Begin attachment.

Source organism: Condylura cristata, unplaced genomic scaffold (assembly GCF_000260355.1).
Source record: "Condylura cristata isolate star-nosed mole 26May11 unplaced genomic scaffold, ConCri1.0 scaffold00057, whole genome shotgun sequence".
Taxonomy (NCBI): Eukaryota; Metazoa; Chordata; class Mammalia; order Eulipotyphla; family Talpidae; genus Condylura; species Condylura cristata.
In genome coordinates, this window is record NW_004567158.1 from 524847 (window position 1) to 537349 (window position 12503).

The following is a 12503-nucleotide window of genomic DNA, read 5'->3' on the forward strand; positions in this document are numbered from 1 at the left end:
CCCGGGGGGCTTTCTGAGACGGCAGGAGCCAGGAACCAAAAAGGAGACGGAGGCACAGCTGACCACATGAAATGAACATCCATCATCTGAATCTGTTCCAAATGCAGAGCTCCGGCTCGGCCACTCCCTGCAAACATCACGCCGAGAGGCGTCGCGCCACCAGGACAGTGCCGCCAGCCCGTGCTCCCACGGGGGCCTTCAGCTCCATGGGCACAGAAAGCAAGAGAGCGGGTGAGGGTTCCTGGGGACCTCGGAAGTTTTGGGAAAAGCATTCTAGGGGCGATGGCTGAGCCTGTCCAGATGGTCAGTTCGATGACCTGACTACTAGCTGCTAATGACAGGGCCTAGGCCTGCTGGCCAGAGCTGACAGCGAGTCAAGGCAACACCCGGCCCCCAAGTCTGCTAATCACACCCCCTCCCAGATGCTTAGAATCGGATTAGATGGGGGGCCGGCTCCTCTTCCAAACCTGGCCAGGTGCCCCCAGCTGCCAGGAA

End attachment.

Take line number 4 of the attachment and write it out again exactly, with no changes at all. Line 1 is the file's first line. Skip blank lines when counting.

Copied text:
In genome coordinates, this window is record NW_004567158.1 from 524847 (window position 1) to 537349 (window position 12503).